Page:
The Egyptian Financial Supervisory Authority (EFSA) made many legislative amendments to attract foreign direct investment to insurance and financial leasing sectors during the last period.
Sherif Samy, chairperson of the EFSA, said in an interview with Al-Borsa that the authority has contributed in attracting many companies, notably French AXA and Emirati Safety, to enter the Egyptian insurance sector. In addition, major financial leasing companies were established with Egyptian and international contributions.
Samy added that direct investments in the financial services sector have a double-dividend impact, as they will increase the financial capacity of many other sectors, as well as their direct impact on the financial services sector.
He continued that EFSA currently focuses on encouraging micro-financial leasing, financing, and insurance to reach the lower societal income segment. The authority also works on developing mortgage finance estimated at EGP 5-6bn, compared to deposits of EGP 2tr.
He pointed out that EFSA is currently preparing the leasing and factoring law, as well as the insurance law, adding that the authority has sent the amendments of the insurance law’s executive regulation to the Ministry of Investment.
The authority also prepares the executive regulation of the movable collateral law, said Samy, adding that a number of laws were sent to the House of Representatives, notably the capital market law, and another law to make EFSA an independent body.
He said that the financial leasing and factoring draft law will be set up for community discussion in the second half of September, and will then be sent after revision to the government in October.
Samy believes that some Egyptian laws need to be amended, including the Public Sector Companies Law 203. This law stipulates that the resolutions made by the companies’ general assembly be approved in the holding company, not in the General Authority for Investment (GAFI), which could be accepted only in case the company was closed. He continued that the companies should follow Law 159 after the offering in the stock exchange, so as to allow GAFI to approve their general assembly’s resolutions.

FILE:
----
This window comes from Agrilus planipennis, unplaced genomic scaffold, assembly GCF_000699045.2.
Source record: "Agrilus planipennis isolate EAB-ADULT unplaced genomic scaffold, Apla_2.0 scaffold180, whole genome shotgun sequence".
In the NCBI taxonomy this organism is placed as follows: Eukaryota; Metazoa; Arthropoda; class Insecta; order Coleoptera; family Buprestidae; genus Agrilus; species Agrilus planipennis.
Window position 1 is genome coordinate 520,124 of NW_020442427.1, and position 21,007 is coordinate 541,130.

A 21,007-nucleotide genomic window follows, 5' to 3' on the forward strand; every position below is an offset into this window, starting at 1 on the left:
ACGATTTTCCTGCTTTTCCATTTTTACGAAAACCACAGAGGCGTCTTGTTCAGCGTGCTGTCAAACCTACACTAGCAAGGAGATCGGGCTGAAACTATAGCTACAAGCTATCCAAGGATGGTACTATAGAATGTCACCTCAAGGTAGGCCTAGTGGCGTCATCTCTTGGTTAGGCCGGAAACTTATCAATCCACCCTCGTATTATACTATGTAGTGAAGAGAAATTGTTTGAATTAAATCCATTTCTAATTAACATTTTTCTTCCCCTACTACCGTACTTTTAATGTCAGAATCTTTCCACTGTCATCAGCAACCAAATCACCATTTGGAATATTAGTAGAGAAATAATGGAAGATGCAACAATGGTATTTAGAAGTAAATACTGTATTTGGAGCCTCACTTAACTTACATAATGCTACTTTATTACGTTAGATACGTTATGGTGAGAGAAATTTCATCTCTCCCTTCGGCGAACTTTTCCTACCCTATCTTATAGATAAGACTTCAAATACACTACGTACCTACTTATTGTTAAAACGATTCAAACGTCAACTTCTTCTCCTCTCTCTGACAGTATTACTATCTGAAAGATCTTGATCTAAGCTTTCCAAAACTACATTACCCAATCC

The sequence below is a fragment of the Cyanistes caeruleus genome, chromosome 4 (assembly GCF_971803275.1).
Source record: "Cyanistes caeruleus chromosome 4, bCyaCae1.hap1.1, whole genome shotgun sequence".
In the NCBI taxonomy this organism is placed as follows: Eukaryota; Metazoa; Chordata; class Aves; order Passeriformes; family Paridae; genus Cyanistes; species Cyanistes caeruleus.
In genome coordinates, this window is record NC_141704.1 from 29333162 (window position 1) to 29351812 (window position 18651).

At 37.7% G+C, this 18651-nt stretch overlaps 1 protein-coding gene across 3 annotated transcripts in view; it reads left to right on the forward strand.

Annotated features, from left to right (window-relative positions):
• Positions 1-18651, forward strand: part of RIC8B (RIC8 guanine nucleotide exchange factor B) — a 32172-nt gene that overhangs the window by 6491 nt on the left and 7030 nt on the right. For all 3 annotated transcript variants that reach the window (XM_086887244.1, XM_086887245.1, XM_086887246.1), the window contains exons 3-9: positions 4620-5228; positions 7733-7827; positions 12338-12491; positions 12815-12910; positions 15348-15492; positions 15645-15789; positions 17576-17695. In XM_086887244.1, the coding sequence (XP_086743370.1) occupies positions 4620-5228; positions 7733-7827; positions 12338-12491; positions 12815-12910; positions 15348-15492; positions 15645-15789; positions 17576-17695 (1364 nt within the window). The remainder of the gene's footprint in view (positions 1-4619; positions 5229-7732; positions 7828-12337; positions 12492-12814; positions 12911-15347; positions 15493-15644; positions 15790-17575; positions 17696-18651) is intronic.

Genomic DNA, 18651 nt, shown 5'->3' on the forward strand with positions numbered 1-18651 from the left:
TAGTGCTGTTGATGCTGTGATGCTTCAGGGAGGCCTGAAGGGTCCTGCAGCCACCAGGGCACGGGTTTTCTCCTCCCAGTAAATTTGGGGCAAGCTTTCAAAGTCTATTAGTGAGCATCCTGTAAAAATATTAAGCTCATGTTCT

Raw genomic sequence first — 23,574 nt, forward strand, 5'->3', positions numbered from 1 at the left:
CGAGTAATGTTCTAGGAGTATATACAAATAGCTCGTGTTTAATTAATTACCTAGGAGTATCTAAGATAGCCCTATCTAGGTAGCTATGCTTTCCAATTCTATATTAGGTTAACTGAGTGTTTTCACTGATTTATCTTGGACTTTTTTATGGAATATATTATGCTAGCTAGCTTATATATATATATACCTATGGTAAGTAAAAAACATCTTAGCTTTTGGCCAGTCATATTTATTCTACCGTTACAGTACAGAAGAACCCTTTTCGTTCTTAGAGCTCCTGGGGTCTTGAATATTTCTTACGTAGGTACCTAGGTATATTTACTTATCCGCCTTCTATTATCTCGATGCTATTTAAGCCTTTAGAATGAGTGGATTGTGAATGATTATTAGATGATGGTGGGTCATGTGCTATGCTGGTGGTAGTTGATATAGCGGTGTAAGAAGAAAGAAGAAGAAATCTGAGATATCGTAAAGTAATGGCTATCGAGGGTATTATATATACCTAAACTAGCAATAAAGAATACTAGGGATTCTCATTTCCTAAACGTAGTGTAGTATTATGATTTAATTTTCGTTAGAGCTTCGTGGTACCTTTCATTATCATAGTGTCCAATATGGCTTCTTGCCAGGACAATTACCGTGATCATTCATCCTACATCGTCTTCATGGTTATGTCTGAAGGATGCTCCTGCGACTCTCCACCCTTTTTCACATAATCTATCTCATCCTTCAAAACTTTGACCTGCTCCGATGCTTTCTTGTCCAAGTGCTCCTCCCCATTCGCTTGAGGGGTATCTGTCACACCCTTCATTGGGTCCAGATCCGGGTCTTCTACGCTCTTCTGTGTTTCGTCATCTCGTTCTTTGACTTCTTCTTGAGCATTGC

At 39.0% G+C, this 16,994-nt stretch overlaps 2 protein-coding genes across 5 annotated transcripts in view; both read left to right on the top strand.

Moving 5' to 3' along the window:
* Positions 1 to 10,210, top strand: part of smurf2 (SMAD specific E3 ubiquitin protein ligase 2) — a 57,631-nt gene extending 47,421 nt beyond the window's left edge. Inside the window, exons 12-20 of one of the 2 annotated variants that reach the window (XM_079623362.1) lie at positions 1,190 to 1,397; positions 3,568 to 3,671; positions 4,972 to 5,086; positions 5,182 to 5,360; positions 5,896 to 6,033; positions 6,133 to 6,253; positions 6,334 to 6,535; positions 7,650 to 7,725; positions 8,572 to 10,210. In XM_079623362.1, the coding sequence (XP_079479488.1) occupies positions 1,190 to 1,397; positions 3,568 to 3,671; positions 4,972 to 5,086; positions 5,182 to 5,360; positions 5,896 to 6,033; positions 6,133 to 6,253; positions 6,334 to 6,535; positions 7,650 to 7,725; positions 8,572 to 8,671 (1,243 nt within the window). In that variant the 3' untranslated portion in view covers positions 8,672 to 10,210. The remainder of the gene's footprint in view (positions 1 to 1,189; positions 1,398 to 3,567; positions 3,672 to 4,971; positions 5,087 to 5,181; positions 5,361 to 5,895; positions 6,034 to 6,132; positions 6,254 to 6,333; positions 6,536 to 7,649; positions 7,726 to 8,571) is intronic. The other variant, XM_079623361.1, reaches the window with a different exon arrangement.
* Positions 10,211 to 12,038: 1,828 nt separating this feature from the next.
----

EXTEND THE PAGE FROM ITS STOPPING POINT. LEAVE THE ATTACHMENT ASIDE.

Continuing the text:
Samy said that the economic reform programme launched by the government “is not a dream” and it can be implemented, especially as the targeted growth rates have been achieved once before.
He said that the initial public offerings (IPO) programme is scheduled to begin during the current fiscal year, and the IMF loan cannot be our only goal, especially since its success does not mean that we are on the right path. He noted that those are just tools, and that creating an attractive environment is more important.
Sami said that many investments have come to the Egyptian market while others exited, pointing out that the weakness of incoming investments is due to the problems of the labour laws, the currency exchange rate, and the fairness of the tax system. These factors can fertilise the Egyptian investment soil and attract foreign investment.
Sami commended Egypt’s participation in many international forums, such as the G20 summit, saying: “The participation of Egypt in international forums on a regular basis is important, but numerous conferences and summits in Africa may be a more important destination for Egyptian exports, such as contracting and consulting services.”
Samy said that education in Egypt is suffering from a real crisis as a result of the shortage of schools and the high density of students in schools, as well as the large discrepancy between the services provided by different educational institutions.
Samy noted that he discussed with former education minister Mahmoud Abu El-Nasr the use of leasing and mortgage financing in the establishment of a number of typical and distinctive schools through the revenues of those schools, without relying on the ministry’s budget. However, it did not work out because of the ministerial reshuffle.
He continued that the developed tools of the educational system are still available, and many local and international companies have the desire to cover this type of financing.
Samy said that we can finance the construction of many government hospitals using the same mechanism, which will provide treatment for low-income people within health insurance and university hospitals. This system allows for directing the ministry’s budget to the most needy people.
EFSA has developed a large number of financial instruments, over the past three years, most of which are still forgotten. As the small companies have not issued any unclassified bonds yet, neither of the government agencies issued revenue bonds. Even though, EFSA has amended the rules to the issuance of securitisation bonds over the past two years, bringing it to 5-6 issuances annually.
Samy praised the new financing instruments, noting that more than 75% of the global funding depends on the bonds, while the rest is covered by loans and other financing instruments.